From Turkish novelist Shafak (The Saint of Incipient Insanities, 2004, etc.), a richly layered narrative concerning misfits and how society views them.
The story of a Victorian-era circus impresario improbably named Keramet Mumî Keske Memis Efendi galvanizes the other dramatis personae in this mishmash. Born the only son in a family of six sisters, Efendi has a transparent face, as if made of wax, and his aunt must literally form his eyes into slits. Because of his suffering in a newly modern society where appearances are of supreme importance, Efendi develops an ability to see what others cannot; he resolves to create a theater of spectacles in the city of Pera under a cherry-colored tent where the ugliest creatures will be displayed. One of his most compelling acts is the hideous Sable-Girl, a half-sable, half-human creature who descends from a lineage of 17th-century Siberian trappers. Meanwhile, the narrative cuts to 1999 in Istanbul’s Hayalifener Apartments, where an enormous woman, writing in the first person, recounts her difficulties moving about in society while also living with a man utterly unsuited for her, a dwarf called B-C. Driven by the unwanted attention the couple attracts (they often appear in public incognito), B-C begins to write a Dictionary of Gazes that will demonstrate in entries seemingly unrelated to each other about how everything has to do with seeing and being seen. It will be “like a shaman’s cloak of forty patches and a single thread,” the dwarf notes, though his girlfriend is skeptical and increasingly anxious as the dictionary absorbs B-C’s attention and hinders him from actually seeing her. In the end, the fragments of this imaginative work, riveting in themselves, resist converging into a cohesive mosaic.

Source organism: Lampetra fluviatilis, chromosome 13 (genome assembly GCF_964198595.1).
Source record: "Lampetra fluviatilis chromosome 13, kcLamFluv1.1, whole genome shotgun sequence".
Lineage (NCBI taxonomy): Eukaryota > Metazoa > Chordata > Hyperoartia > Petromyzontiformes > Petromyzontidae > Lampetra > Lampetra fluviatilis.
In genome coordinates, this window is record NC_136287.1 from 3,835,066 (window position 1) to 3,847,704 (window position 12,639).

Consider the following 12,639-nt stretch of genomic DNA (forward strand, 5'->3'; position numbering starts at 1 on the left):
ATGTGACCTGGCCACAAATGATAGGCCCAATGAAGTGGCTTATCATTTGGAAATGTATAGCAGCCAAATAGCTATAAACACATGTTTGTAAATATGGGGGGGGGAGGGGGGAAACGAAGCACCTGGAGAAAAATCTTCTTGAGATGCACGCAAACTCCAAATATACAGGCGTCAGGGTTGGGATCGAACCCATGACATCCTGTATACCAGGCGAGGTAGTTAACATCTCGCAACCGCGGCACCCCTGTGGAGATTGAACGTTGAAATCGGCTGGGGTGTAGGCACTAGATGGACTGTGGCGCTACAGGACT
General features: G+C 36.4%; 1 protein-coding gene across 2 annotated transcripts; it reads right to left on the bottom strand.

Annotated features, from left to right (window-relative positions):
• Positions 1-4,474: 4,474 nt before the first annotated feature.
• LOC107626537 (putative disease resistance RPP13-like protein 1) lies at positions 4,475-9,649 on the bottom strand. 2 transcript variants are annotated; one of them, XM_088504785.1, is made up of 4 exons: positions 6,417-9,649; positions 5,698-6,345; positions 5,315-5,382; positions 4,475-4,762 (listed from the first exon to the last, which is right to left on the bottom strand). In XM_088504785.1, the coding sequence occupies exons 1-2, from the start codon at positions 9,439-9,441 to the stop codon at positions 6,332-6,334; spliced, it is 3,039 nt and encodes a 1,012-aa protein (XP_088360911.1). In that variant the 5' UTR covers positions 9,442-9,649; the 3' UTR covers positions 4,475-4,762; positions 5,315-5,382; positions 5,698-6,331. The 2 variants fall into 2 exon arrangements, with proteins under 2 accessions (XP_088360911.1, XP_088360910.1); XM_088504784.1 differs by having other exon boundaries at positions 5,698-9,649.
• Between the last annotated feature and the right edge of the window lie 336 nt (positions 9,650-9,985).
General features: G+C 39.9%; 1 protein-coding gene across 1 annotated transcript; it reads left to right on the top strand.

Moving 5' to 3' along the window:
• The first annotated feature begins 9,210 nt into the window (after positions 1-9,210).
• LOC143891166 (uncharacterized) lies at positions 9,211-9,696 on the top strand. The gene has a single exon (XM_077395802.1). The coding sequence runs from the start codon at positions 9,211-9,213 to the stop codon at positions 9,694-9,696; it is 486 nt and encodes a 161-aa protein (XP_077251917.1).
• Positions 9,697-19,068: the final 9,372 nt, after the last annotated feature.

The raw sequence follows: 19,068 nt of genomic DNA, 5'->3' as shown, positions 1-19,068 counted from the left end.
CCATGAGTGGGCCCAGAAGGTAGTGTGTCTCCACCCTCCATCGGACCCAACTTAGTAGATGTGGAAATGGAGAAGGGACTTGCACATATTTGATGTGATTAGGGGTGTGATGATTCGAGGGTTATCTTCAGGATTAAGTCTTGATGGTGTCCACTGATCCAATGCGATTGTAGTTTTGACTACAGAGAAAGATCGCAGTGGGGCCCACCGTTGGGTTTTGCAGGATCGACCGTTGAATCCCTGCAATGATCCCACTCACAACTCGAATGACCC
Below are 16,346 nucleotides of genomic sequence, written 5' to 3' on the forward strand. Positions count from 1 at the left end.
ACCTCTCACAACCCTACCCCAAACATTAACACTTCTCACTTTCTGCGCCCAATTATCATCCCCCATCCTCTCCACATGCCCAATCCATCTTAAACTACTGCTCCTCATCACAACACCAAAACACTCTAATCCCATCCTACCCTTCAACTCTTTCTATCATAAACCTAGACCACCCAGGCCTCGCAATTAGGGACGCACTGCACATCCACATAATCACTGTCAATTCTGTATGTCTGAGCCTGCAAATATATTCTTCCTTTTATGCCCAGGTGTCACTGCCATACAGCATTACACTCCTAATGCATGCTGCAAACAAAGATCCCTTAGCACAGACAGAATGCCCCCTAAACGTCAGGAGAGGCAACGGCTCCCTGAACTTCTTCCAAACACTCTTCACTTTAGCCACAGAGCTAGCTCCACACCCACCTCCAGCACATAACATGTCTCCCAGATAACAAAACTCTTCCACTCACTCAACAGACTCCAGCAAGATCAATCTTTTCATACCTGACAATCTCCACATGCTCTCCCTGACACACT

A strange, hallucinatory work.